Use at least some shortening.

The final ingredient that could be manipulated is fat. In cookies, fat generally comes in the form of butter, margarine, or shortening. Butter and margarine contain some water, generally up to 16%. Shortening does not contain water. The additional water may lower the viscosity or thickness of the dough. Dough viscosity has been shown to impact spread, with greater viscosity limiting spread (Jacob & Leelavathi, 2007). Increasing moisture content may also impact the glass transition temperature of the gluten. Adding additional water lowers the temperature needed to transition between the glassy and rubbery state, allowing gluten to form a network. One study tested the impact of moisture content on cookie spread and found that cookies with greater moisture content initially spread faster but also set quicker than those with lower moisture content (Miller et al., 1997). This shows that fat moisture content likely does not impact cookie spread overall.

Yet, different fats also have different melting points. The sooner the fat melts, the more time the cookie has to spread before it sets. This is because the starch may not have enough time to gelatinize and the gluten network is yet to form when the fat melts. A list of approximate fat melting points is below.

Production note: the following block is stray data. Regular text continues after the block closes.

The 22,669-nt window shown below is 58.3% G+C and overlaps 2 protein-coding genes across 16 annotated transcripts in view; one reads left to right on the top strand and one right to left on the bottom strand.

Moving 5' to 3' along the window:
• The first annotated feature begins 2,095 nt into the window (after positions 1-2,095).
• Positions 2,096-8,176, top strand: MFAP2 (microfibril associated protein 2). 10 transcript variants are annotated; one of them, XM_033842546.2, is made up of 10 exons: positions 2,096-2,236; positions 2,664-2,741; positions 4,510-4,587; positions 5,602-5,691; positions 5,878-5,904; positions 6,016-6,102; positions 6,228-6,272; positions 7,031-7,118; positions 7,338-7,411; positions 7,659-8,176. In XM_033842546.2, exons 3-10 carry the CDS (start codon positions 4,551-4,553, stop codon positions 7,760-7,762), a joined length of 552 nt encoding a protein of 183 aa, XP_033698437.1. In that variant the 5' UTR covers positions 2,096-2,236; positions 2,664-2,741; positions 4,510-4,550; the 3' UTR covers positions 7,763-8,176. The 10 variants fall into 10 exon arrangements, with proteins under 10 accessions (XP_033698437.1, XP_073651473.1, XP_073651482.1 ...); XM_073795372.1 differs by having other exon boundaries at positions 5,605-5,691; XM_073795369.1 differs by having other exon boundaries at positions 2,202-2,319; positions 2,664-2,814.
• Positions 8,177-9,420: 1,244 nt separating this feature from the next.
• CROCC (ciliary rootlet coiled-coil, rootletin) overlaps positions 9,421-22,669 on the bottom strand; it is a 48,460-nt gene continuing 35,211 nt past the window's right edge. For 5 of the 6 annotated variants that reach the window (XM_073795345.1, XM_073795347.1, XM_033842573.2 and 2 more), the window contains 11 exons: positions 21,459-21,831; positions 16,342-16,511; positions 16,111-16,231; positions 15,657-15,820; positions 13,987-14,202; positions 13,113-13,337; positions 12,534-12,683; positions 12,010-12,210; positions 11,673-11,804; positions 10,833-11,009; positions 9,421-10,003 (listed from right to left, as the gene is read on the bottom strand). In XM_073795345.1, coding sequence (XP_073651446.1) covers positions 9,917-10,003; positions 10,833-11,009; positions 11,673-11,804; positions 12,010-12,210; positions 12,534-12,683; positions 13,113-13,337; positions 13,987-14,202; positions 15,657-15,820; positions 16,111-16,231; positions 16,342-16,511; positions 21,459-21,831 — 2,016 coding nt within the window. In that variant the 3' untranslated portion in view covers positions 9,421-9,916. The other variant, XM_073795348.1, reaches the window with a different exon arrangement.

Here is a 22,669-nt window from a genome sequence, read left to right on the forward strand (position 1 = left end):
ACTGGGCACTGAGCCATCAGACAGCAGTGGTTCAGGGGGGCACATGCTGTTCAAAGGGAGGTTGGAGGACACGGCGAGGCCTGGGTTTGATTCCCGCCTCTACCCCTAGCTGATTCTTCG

Fat Melting Point (°F) Melting Point (°C)
Coconut Oil 73 23
Butter 95 35
Margarine 104 40
Shortening 117 47
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Shortening melts at the highest temperature and generally produces cookies that spread less. This has been demonstrated for me when my mom puts butter-flavored Crisco into her chocolate chip cookies instead of butter. Don’t tell her I told you her secret. Her cookies are much thicker and fluffier than ones I have seen made with butter. For cutout cookies, I recommend using at least some shortening. You can use half butter/half shortening if you want that buttery flavor. Using butter-flavored shortening can also help with the taste.

Image from silviarita from Pixabay